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    \$\begingroup\$ @Hierophect - FYI, one example of the approach mentioned by Spehro for reducing the amount of code in your test case, is explained here: How to create a Minimal, Complete, and Verifiable example. \$\endgroup\$ – SamGibson Apr 25 at 16:50
  • \$\begingroup\$ Be sure to read the errata for the chip, especially with regard to sleep mode, and make sure you're allowing enough time for things like the clock to wind up. The startup from sleep may take a crystal longer than when you whack the power onto the Pierce oscillator circuit. \$\endgroup\$ – Spehro Pefhany Apr 25 at 16:56
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    \$\begingroup\$ @Hierophect - "Hence why I have tried to phrase the question conceptually." Beware that such conceptual questions, when you have a specific problem now, don't work very well on this Q&A site - it isn't a forum. For example, at a high level, I can tell you that I have seen both hardware and software causes of similar behaviour - but that doesn't help you on its own. And then to get into the details, requires to-and-fro in comments for measurements, scope traces etc. and suggest changes, and similar for the code. This site doesn't work well for long comment threads. Sincere good luck anyway! \$\endgroup\$ – SamGibson Apr 25 at 17:12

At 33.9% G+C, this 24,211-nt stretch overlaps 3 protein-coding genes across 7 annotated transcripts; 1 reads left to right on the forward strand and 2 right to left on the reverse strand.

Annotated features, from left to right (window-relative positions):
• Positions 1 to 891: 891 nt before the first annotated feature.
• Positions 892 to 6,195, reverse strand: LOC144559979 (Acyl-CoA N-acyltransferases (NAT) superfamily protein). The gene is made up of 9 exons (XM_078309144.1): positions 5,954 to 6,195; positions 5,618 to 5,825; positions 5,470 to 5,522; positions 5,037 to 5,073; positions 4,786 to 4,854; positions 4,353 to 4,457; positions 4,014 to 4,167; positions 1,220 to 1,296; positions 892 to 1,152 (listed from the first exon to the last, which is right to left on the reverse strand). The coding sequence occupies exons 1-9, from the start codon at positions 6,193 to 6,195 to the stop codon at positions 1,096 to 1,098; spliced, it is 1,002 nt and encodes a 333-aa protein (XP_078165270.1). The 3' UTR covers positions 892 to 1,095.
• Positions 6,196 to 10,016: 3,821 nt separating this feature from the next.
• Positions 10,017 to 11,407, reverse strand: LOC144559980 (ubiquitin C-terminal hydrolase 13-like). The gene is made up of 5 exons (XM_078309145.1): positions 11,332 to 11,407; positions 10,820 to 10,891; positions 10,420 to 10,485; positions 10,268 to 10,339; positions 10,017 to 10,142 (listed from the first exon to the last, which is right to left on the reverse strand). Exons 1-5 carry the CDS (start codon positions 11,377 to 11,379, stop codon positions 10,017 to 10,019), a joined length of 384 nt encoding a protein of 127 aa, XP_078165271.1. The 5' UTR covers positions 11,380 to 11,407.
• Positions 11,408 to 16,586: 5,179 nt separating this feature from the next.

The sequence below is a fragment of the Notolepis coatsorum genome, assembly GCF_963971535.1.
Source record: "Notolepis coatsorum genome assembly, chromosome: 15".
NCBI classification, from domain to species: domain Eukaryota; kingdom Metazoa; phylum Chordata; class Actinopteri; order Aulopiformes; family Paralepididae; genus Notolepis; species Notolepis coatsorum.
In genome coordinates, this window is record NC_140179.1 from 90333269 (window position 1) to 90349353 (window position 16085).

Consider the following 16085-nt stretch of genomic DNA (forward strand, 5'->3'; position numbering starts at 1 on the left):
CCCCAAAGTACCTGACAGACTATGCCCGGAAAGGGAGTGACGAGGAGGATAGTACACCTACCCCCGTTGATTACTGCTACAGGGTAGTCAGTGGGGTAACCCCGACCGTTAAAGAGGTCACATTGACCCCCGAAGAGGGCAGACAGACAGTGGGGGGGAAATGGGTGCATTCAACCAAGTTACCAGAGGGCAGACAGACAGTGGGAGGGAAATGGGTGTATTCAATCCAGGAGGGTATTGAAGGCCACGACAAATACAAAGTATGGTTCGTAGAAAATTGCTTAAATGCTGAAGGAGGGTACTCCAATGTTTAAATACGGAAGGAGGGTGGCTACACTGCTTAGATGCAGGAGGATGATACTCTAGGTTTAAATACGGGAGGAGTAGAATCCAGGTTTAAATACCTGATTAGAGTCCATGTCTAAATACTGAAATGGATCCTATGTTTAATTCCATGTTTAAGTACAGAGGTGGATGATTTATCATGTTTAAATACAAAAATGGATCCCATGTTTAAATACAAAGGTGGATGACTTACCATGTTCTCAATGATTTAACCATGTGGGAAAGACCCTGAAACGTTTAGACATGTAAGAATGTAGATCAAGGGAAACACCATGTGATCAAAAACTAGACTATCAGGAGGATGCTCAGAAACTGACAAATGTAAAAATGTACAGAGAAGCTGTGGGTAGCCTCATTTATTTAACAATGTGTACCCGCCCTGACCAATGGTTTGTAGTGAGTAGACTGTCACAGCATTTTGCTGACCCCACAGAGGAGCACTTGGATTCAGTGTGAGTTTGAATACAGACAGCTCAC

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    \$\begingroup\$ "Unfortunately, a debugger is impossible in this case because the device spends 99% of its time sleeping, and so the conditions under which it hangs cannot be replicated with a debugger attached." this is a good reason to put serial debug output in your program. Then you can connect to the UART, hit the reset, and see where it gets stuck. Or you can leave a few of them running 24/7 connected to a cheap computer or raspberry pi collecting the logs. Added bonus with the pi that you can use the GPIO as an SWD programmer and thus do remote or automated tests on hardware! \$\endgroup\$ – Chris Stratton Apr 25 at 20:10
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The microcontroller datasheet p. 59 mentions a few things that EMC hardened software might worry about:

  • Corrupted program counter
  • Unexpected reset
  • Critical Data corruption (control registers...)

It also says you can provoke some of these failure mechanism by manually pulling RSTN or Oscillator pins down for ~1 second.